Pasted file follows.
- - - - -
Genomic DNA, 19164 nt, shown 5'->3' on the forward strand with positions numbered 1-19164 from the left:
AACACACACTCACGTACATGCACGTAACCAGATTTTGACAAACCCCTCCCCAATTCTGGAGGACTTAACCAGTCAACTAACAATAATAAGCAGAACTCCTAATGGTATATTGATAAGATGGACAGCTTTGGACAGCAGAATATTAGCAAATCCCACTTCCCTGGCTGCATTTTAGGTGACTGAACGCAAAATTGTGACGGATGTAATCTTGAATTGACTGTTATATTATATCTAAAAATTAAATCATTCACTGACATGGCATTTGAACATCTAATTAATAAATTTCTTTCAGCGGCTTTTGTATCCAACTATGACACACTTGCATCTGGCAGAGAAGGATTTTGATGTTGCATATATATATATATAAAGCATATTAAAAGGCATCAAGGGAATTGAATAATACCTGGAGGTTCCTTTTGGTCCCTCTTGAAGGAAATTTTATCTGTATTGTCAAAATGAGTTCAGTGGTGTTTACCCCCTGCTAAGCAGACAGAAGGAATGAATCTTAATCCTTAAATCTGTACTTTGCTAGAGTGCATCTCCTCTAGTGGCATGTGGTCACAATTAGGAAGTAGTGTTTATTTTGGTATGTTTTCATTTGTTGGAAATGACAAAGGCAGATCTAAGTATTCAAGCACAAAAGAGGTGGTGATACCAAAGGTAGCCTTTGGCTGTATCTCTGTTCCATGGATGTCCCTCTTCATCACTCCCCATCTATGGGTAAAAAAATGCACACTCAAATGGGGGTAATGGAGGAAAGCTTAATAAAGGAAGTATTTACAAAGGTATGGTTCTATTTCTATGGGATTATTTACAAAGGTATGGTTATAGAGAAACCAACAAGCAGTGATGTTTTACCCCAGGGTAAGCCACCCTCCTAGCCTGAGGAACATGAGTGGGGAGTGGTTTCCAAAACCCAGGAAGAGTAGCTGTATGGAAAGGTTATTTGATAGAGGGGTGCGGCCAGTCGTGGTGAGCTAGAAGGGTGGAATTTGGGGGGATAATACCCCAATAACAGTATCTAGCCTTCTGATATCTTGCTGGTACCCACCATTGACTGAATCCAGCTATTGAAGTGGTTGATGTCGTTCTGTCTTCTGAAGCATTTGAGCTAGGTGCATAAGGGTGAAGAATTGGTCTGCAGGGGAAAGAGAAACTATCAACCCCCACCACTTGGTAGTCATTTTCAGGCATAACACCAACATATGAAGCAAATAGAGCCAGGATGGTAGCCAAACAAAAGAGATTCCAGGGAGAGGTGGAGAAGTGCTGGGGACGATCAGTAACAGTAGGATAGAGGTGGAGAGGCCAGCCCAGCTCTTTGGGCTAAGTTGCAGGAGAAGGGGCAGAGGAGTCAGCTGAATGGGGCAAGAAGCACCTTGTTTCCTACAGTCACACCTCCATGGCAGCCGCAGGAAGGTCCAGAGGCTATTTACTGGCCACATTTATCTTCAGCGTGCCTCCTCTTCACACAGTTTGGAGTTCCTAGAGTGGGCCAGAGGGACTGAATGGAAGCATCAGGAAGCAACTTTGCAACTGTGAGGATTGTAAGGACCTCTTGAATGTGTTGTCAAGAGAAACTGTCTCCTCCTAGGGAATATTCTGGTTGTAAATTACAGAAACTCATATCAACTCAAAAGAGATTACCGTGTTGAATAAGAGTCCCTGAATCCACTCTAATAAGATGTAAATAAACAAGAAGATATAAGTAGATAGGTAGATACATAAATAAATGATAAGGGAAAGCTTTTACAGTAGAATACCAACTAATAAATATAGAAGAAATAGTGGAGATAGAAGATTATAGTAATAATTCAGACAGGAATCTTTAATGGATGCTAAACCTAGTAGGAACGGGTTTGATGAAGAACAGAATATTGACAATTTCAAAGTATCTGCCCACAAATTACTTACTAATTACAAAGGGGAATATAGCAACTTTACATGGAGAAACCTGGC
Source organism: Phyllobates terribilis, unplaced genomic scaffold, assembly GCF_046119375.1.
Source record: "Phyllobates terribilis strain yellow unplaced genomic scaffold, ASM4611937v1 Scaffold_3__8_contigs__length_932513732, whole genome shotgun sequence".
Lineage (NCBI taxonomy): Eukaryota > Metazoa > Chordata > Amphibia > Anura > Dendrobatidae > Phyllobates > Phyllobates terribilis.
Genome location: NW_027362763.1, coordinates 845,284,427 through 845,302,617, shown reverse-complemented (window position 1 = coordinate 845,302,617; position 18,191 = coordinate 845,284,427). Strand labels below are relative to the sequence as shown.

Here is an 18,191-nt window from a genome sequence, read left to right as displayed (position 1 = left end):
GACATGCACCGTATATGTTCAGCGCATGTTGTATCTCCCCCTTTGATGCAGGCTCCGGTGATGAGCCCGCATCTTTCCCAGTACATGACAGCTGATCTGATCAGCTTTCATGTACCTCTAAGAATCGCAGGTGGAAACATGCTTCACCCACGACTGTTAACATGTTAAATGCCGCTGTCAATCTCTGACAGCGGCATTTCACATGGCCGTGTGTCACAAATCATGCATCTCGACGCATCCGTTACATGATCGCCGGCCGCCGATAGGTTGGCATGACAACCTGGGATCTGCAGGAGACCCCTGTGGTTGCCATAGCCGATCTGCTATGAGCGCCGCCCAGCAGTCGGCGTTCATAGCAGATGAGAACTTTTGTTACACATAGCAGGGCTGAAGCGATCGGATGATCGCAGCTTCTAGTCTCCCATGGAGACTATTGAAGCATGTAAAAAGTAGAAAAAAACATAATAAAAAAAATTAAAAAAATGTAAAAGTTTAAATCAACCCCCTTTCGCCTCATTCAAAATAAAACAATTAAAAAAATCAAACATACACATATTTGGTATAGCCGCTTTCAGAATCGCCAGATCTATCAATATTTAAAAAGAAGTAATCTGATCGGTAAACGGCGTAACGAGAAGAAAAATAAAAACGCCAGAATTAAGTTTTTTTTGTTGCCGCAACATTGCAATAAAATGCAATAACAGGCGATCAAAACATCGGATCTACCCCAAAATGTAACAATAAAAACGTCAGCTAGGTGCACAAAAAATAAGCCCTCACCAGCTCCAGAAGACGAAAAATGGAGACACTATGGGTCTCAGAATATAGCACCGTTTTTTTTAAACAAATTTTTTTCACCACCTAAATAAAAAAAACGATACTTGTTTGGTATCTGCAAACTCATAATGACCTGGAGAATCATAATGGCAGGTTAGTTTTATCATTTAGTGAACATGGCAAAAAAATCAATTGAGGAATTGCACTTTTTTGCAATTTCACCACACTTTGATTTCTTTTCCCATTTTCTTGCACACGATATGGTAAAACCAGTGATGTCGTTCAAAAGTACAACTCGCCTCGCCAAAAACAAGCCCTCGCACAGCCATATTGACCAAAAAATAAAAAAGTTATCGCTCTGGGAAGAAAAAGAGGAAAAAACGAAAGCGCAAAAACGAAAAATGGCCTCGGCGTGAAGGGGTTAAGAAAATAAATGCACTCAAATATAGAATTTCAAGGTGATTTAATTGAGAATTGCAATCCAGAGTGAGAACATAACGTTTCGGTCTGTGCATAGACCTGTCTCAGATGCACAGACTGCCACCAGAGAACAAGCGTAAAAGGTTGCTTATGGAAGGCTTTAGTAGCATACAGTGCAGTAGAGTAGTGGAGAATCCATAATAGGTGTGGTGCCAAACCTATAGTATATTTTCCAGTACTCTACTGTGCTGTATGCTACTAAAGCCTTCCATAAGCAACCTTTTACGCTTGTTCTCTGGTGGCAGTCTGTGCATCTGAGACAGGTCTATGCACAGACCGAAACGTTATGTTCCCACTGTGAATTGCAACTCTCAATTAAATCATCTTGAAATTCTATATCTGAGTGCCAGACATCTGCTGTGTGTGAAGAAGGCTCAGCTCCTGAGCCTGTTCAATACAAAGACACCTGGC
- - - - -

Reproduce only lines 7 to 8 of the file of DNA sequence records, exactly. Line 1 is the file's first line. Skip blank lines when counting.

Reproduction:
Here is an 18,191-nt window from a genome sequence, read left to right as displayed (position 1 = left end):
GACATGCACCGTATATGTTCAGCGCATGTTGTATCTCCCCCTTTGATGCAGGCTCCGGTGATGAGCCCGCATCTTTCCCAGTACATGACAGCTGATCTGATCAGCTTTCATGTACCTCTAAGAATCGCAGGTGGAAACATGCTTCACCCACGACTGTTAACATGTTAAATGCCGCTGTCAATCTCTGACAGCGGCATTTCACATGGCCGTGTGTCACAAATCATGCATCTCGACGCATCCGTTACATGATCGCCGGCCGCCGATAGGTTGGCATGACAACCTGGGATCTGCAGGAGACCCCTGTGGTTGCCATAGCCGATCTGCTATGAGCGCCGCCCAGCAGTCGGCGTTCATAGCAGATGAGAACTTTTGTTACACATAGCAGGGCTGAAGCGATCGGATGATCGCAGCTTCTAGTCTCCCATGGAGACTATTGAAGCATGTAAAAAGTAGAAAAAAACATAATAAAAAAAATTAAAAAAATGTAAAAGTTTAAATCAACCCCCTTTCGCCTCATTCAAAATAAAACAATTAAAAAAATCAAACATACACATATTTGGTATAGCCGCTTTCAGAATCGCCAGATCTATCAATATTTAAAAAGAAGTAATCTGATCGGTAAACGGCGTAACGAGAAGAAAAATAAAAACGCCAGAATTAAGTTTTTTTTGTTGCCGCAACATTGCAATAAAATGCAATAACAGGCGATCAAAACATCGGATCTACCCCAAAATGTAACAATAAAAACGTCAGCTAGGTGCACAAAAAATAAGCCCTCACCAGCTCCAGAAGACGAAAAATGGAGACACTATGGGTCTCAGAATATAGCACCGTTTTTTTTAAACAAATTTTTTTCACCACCTAAATAAAAAAAACGATACTTGTTTGGTATCTGCAAACTCATAATGACCTGGAGAATCATAATGGCAGGTTAGTTTTATCATTTAGTGAACATGGCAAAAAAATCAATTGAGGAATTGCACTTTTTTGCAATTTCACCACACTTTGATTTCTTTTCCCATTTTCTTGCACACGATATGGTAAAACCAGTGATGTCGTTCAAAAGTACAACTCGCCTCGCCAAAAACAAGCCCTCGCACAGCCATATTGACCAAAAAATAAAAAAGTTATCGCTCTGGGAAGAAAAAGAGGAAAAAACGAAAGCGCAAAAACGAAAAATGGCCTCGGCGTGAAGGGGTTAAGAAAATAAATGCACTCAAATATAGAATTTCAAGGTGATTTAATTGAGAATTGCAATCCAGAGTGAGAACATAACGTTTCGGTCTGTGCATAGACCTGTCTCAGATGCACAGACTGCCACCAGAGAACAAGCGTAAAAGGTTGCTTATGGAAGGCTTTAGTAGCATACAGTGCAGTAGAGTAGTGGAGAATCCATAATAGGTGTGGTGCCAAACCTATAGTATATTTTCCAGTACTCTACTGTGCTGTATGCTACTAAAGCCTTCCATAAGCAACCTTTTACGCTTGTTCTCTGGTGGCAGTCTGTGCATCTGAGACAGGTCTATGCACAGACCGAAACGTTATGTTCCCACTGTGAATTGCAACTCTCAATTAAATCATCTTGAAATTCTATATCTGAGTGCCAGACATCTGCTGTGTGTGAAGAAGGCTCAGCTCCTGAGCCTGTTCAATACAAAGACACCTGGC